On Getting to the Point

By Mark Judge

Every summer I teach a journalism course at a university in Washington, D.C. The first rule I always tell students is: when writing, get to the point quickly. When I was starting out as a journalist many years ago an editor at the Washington Post told me the same thing. If you haven't gotten to the point by the third paragraph, he said, it's over.

Or as James Wolcott once put it: "Avoid preamble -- flip the on switch in the first sentence. Find a focal point for your nervous energy, assume a forward offensive stance, and drive to the finish line, even if it's only a five-hundred word slot: no matter how short the piece there has to be a sense of momentum and travel, rather than just allotted space being texted in."

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To young writers who want to master this skill, I always say: avoid creative writing programs and read the hotel reviews on TripAdvisor. The popular online travel site acts like the best kind of unforgiving writing coach. You've done something you like and that is interesting, namely taken a trip and stayed in a hotel, so the content is fresh. And you only have a very limited amount of space to describe the experience. You can't waste too many lines, and you get extra points for being clever and engaging.

There are no preambles in TripAdvisor reviews -- or rather, if there are, they are the kind of foreshadowings that belong in the best pulp fiction: "OK, OK, I shouldn't have stayed here after reading the reviews. But it was late, I was tired, and I needed a place to stay." (This can't end well.)

That kind of forced brevity makes a writer's voice come out quickly, and some of the efforts on TripAdvisor are better than bestselling novels. There are basically three literary forms in the TripAdvisor review: Austenite, Salingerian, and Joycean.

The Austenite reviews are like Jane Austen's novels: straightforward, pleasant, polite, and a little dry. An example is this one, of the Hotel Drisco in San Francisco: "We recently discovered a wonderful boutique in the Pacific Heights section of San Francisco that met our needs in every way. The Hotel Drisco has the ambiance of a private home and there is a cozy sitting room for catching up on the world news while sipping or tea and perhaps chatting with another hotel guest. Meanwhile our room was spacious and well appointed with pillow choices, comfy robes and all those amenities one cherishes after a long flight."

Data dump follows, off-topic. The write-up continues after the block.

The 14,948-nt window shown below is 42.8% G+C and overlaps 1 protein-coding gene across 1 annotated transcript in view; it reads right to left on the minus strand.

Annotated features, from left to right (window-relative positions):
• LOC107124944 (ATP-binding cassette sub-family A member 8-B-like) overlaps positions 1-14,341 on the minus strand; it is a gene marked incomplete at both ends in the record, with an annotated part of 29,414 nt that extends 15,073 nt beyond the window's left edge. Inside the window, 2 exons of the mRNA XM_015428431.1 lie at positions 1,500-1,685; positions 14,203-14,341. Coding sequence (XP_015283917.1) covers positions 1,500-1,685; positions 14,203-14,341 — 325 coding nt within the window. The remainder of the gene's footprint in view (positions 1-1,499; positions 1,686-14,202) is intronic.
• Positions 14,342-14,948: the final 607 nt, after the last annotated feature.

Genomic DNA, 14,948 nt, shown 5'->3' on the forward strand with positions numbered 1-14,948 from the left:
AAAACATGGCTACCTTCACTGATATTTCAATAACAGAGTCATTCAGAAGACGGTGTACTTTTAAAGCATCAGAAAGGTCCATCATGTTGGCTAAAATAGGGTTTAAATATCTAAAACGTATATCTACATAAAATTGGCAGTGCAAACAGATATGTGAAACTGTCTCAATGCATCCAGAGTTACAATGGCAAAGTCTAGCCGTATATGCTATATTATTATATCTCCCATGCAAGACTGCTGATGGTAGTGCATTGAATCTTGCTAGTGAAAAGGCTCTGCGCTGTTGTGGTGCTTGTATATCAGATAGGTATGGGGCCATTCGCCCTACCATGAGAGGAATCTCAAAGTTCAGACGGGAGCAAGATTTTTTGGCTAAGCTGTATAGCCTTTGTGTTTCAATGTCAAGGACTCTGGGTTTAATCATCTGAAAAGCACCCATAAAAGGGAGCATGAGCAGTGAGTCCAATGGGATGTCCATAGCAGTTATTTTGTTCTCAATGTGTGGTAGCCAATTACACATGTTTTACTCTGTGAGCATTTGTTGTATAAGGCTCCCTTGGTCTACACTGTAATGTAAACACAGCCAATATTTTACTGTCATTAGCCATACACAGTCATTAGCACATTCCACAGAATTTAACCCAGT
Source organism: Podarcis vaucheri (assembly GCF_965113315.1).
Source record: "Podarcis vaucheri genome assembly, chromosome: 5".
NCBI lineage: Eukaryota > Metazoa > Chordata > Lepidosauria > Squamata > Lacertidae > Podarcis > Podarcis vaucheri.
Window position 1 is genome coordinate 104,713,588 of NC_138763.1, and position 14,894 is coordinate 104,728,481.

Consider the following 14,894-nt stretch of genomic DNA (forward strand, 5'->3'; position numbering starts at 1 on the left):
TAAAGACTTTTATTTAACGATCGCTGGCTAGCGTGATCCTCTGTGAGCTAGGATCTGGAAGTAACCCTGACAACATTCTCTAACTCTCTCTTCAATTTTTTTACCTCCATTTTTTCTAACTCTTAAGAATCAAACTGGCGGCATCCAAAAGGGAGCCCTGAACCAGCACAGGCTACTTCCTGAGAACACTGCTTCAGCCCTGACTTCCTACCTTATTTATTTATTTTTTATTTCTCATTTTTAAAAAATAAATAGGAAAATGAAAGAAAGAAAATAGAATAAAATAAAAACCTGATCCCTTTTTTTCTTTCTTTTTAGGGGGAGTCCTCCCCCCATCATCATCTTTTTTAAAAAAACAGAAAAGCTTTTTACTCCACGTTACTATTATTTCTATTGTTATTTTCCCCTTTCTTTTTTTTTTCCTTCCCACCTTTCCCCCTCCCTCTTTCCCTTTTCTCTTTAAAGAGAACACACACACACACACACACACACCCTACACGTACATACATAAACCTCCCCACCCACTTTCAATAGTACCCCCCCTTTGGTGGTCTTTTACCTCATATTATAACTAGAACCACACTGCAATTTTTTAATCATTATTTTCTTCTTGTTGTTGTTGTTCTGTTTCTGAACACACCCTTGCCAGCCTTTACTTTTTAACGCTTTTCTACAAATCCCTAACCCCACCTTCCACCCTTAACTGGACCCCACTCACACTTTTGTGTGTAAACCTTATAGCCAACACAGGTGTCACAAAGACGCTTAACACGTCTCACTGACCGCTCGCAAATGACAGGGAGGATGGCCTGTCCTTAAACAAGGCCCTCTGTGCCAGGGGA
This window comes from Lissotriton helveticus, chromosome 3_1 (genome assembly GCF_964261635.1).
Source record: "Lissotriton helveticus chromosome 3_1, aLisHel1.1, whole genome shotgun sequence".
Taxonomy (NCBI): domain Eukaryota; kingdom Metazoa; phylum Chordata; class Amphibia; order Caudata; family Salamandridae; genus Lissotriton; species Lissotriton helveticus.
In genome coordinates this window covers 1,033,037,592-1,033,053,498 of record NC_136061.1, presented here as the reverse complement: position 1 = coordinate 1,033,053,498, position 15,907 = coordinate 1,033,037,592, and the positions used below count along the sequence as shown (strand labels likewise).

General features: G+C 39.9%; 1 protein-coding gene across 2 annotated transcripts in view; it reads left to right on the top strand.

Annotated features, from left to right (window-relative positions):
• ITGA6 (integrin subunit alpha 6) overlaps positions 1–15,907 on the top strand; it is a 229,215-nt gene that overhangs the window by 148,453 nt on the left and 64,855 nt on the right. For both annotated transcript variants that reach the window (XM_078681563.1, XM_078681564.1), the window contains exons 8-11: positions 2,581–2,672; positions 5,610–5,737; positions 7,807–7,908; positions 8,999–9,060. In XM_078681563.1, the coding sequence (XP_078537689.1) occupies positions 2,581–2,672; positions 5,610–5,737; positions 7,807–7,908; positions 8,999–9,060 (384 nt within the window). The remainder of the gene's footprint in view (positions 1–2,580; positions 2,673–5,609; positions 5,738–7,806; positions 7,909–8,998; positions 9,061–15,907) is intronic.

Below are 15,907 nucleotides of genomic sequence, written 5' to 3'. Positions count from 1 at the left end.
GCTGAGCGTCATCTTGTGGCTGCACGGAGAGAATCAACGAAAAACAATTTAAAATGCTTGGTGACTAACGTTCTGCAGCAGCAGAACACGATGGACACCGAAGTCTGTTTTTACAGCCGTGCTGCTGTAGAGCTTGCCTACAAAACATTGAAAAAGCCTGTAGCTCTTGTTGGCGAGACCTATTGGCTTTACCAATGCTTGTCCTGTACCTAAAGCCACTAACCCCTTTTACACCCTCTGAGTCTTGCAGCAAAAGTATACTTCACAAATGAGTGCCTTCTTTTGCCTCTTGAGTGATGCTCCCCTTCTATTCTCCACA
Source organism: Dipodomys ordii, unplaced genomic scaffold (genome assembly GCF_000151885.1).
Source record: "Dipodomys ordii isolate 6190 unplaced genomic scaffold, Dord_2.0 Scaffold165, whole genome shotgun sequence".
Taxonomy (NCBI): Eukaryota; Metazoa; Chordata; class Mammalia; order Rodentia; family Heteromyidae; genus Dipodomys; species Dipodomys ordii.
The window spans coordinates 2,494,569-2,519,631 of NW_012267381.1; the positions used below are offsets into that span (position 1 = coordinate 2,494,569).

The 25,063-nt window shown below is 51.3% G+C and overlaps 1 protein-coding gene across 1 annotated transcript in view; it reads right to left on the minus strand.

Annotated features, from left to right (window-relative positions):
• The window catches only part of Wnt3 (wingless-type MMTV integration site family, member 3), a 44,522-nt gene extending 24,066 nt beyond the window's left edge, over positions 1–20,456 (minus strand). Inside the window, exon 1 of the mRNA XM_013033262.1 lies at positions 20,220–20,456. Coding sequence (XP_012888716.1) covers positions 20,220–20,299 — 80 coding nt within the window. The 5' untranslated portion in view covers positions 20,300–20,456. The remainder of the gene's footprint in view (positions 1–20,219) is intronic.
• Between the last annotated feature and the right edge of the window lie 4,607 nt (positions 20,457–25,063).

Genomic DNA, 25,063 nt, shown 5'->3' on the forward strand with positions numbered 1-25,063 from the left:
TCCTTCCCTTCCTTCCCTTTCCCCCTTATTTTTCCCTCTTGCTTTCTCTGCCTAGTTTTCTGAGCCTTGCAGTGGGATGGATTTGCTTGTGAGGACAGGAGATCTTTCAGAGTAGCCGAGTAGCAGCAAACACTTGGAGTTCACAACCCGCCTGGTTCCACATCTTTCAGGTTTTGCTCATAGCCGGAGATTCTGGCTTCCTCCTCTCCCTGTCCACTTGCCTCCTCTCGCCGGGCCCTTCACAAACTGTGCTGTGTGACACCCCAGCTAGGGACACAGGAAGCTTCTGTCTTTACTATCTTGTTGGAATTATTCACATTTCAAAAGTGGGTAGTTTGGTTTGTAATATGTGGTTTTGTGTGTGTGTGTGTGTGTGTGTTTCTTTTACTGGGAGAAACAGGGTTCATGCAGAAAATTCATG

Perfectly nice piece. Directness, evocative phrasing, good detail.

The second TripAdvisor genre is Salingerian, after J.D. Salinger -- particularly his novel The Catcher in the Rye. Travel mishaps and unpleasant surprises at a hotel just lend themselves to sarcasm and fear; recall Holden Caulfield's ugly evening with a hooker in a New York hotel.

TripAdvisor's scribes excel at this genre. Take Austin R's review of New York's Dream Downtown: "If you like sleeping surrounded by the color of metal, then this is your place. This place is like a porn set in space or a gay brothel in a Woody Allen movie. Some idiot also got cute with the light switches which are impossible to figure out. Stay away unless you are 25 and work in the fashion industry."

Or this miniature pulp masterpiece by Eric T, who stayed in the A1 Inn Kansas City: "The room had a heavy stench of cigarettes, but that didn't bother me as much. Upon checking out the bed in search of an outlet, we found one. The EXPOSED outlet behind the bed literally bursted and shocked one of us. It could have easily been the start of a fire. We spoke with the manager and asked to switch rooms and explained what had happened. He began to get extremely agitated (and let me state that my friend remained quite calm throughout the situation) and started yelling at us....During the night, we also had run ins with some prostitutes and someone tried to buy my friend, which was weird. All in all, worst place I've ever experienced."

Finally, there is the Joycean TripAdvisor review: a piece that breaks new literary ground with stream of consciousness or flat-out strangeness. These are hard to find because most writers aren't those kind of risk takers. But Joycean TripAdvisor entrees can offer a kind of exhilaration that comes with crashing through literary guardrails.

The best of these I've seen is this review of the Alamo Motel in Ocean City, Maryland. I've kept the exact punctuation of the original; one doesn't alter Finnegan's Wake: "some creepy one armed guy rides around in a golf cart all day ,i guess too keep an eye on all the shady people who are staying there . the rooms are horrible an the water seems too have an iron problem an we had ants in our room the one armed guy seem to get angry when i asked for another room wich was worst then the first room an this dump was 165 a night ,i stayed one night left first thing in the morning what a dump"

Ah, how late it was, how late. And he got right to the point.

Mark Judge is a columnist for RealClearBooks and author, most recently, of A Tremor of Bliss: Sex, Catholicism, and Rock 'n' Roll.

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